IN Racing
Positive mindset leads Prastiyou back to winner’s stall
It’s been a tough few years for jockey Doni Prastiyou
NZ Racing Desk | June 16, 2022
Kantra. Photo: Kenton Wright

It’s been a tough few years for jockey Doni Prastiyou, but a positive mindset led the Malaysian native back to the winner’s stall at Cambridge on Wednesday.

Prastiyou has suffered some health issues in recent years, but his dogged determination resulted in his return to the saddle, culminating in his first victory in two years when riding Kantra to a long neck victory in the The Oaks Stud 2000 for trainer Jason Price on the Cambridge polytrack.

Prastiyou was elated to salute the judge once more, especially after trying times and a battle with an autoimmune disease.

“It has been a long journey,” Prastiyou said.

“I have an autoimmune issue. My immune system flairs up quite badly, which hurts my joints, and it does affect me mentally as well and I get fatigued quite badly.

“I don’t know where it has come from, but I think it is more than stress.”

With COVID-19 lockdowns and border restrictions, Prastiyou has been isolated in New Zealand from his family back in Malaysia, and he said that has had a major impact on him.

“Being away from my family is really hard, I am alone here,” he said.

“I have to look after myself – be a mother to myself, a father to myself.”

While he doesn’t have any family in New Zealand, Prastiyou said his employer Paul Richards and his wife Leanne have become like family to him.

“Luckily enough I have genuine friends here like Paul and Leanne. They are as close to family I have here, and they are always there for me,” Prastiyou said.

While it has been a trying few years, Prastiyou said he has adopted a positive mindset, and when he hasn’t been able to ride, he has been constantly trying to self-improve.

“I always get up and find my purpose,” he said.

“I don’t let struggles stop me, I still want to get up every morning and improve myself. 

“When I couldn’t go out riding, I thought why don’t I self-improve? There is always room to improve yourself.

“As long as there is a step forward, something will lead to another thing.

“I have an incredible mindset, if I want something I will go and get it. I am very disciplined, I never miss a day of work.”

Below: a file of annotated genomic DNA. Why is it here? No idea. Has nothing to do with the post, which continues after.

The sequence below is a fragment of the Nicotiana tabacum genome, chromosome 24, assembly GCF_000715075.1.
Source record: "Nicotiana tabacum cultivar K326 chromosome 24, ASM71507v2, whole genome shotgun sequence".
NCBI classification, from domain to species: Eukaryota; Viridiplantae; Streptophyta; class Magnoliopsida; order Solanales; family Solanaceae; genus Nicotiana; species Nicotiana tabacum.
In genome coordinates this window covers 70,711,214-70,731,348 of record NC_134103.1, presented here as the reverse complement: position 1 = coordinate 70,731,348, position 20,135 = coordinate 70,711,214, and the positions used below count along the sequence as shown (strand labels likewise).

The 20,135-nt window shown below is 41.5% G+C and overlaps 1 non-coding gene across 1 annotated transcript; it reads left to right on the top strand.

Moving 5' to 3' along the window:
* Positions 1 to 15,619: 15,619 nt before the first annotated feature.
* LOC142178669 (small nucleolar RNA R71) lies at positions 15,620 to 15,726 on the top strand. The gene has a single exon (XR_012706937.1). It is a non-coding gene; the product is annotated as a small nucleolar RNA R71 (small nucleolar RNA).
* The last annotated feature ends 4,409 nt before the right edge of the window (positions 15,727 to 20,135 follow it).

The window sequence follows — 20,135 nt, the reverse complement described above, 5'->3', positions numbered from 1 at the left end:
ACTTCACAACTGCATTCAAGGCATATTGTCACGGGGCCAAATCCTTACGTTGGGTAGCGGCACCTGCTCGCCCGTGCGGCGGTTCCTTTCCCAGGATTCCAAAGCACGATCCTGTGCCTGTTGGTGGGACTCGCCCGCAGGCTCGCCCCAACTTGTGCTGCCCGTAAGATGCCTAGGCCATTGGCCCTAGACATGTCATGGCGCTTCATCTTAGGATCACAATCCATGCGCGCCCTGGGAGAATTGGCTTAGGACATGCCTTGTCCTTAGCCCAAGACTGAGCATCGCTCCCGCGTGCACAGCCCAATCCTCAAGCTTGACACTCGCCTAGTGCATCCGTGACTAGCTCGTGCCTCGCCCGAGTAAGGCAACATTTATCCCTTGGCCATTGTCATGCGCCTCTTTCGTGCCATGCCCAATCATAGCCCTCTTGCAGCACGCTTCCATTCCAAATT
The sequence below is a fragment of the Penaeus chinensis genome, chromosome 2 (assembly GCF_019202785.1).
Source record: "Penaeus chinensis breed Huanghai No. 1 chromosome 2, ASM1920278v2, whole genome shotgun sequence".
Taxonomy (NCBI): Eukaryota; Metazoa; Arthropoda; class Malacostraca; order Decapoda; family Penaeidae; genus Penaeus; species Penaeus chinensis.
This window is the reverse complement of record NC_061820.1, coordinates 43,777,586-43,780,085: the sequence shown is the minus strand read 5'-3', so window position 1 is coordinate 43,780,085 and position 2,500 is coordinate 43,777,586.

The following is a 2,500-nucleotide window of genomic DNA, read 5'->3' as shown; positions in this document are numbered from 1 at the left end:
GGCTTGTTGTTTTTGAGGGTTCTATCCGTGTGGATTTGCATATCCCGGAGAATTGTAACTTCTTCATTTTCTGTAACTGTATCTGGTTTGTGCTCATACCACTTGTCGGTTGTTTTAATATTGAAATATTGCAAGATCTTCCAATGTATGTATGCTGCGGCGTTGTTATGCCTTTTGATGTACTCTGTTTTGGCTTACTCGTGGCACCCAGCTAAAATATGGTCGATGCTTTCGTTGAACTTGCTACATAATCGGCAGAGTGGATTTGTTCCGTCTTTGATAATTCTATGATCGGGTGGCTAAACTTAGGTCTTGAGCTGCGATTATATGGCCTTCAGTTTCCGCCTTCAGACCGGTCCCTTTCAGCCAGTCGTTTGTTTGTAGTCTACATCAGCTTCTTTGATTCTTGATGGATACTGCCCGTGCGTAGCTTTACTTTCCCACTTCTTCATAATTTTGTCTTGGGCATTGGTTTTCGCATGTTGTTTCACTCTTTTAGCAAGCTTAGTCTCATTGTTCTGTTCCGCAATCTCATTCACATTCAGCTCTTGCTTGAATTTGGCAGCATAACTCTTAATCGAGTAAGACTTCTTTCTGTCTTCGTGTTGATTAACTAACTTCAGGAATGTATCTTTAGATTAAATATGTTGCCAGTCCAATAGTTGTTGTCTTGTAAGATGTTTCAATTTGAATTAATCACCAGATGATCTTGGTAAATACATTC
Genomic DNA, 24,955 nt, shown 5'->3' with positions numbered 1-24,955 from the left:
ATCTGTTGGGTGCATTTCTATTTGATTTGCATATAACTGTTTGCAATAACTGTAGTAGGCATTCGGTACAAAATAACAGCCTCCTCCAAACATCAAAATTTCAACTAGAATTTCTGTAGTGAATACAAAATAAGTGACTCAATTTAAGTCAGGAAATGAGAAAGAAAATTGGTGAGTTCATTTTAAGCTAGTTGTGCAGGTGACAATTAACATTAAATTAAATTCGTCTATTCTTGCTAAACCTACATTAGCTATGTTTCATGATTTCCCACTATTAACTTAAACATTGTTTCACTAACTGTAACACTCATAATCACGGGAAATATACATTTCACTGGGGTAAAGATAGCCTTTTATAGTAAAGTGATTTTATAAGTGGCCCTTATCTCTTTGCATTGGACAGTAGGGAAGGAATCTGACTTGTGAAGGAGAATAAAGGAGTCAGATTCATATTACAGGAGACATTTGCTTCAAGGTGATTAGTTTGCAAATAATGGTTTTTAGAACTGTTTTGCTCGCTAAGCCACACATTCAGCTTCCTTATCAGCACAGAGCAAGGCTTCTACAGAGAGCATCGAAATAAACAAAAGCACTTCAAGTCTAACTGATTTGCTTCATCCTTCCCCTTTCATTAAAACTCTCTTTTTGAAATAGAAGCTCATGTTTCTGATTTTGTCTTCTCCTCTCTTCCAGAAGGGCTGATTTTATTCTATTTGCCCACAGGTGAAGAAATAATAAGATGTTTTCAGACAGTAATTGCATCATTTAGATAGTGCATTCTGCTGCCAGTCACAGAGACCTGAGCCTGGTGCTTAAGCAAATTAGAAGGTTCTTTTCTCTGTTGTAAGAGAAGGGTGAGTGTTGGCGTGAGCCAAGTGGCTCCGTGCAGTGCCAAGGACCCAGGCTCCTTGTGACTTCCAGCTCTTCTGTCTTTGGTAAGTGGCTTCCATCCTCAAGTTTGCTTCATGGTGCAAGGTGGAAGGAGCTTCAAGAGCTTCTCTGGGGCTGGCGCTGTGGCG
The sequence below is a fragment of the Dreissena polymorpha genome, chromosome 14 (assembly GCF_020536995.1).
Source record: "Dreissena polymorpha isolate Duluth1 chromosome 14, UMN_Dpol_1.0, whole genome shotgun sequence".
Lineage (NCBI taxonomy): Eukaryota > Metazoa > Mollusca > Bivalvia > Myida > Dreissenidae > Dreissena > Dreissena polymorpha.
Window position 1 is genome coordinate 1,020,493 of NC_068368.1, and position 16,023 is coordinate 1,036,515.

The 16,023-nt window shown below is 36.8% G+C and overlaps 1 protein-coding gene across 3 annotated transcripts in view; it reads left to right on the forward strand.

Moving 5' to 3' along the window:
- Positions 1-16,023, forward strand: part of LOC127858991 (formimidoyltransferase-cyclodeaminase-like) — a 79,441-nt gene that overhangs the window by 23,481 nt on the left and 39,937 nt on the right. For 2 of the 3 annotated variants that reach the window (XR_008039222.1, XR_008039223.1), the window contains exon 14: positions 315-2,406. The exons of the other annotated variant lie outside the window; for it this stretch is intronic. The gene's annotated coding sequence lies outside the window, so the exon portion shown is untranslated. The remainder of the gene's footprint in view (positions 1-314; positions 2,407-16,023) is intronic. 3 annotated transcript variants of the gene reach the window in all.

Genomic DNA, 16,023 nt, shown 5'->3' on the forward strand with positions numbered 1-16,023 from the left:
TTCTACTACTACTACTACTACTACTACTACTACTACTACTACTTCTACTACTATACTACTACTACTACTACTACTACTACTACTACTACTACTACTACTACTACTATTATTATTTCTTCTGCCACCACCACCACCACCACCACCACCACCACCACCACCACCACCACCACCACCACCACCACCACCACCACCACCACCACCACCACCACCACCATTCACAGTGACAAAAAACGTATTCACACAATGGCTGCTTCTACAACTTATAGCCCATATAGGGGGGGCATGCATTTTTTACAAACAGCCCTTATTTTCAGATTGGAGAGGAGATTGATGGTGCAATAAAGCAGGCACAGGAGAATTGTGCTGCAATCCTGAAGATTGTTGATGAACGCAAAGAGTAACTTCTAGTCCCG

With the borders now opening, Prastiyou said he cannot wait to reunite with his family.

“I haven’t seen my parents in five years,” he said. 

“Before the first lockdown, my parents were going to come and see me, and I was very excited. I had bought their flights and had everything sorted and then the lockdown happened.

“That gave me a lot of stress. A lot of sickness comes from stress. 

“If there is nothing to stress about, then don’t stress. Just let it go and concentrate on something.

“Hopefully this year I would love to fly them over here to see me, or I go back for a couple of weeks.”

Previously ensconced in the South Island, Prastiyou is pleased to be back in the North Island, working for Paul Richards at Matamata, for whom he was apprenticed early on in his riding career.

“When I went back down south, the opportunities were hard up here because it is quite competitive,” Prastiyou said.

“I thought I would go down south to give myself a better go. Things just didn’t work out and I had a few health problems.

“In the meantime, I tried to get my health back and got my head right.

“Paul then rang me and asked me to come back up here again as there aren’t that many riders around.

“I was apprenticed to Paul back in Wingatui back in 2012/13 before he moved up to train in partnership with Peter Williams. 

“I then transferred my apprenticeship to Shane Kennedy and then I got offered a position with Peter Williams. 

“I have never looked back; I always enjoy riding.”

Doni Prastiyou Jason Price The Oaks Stud Paul Richards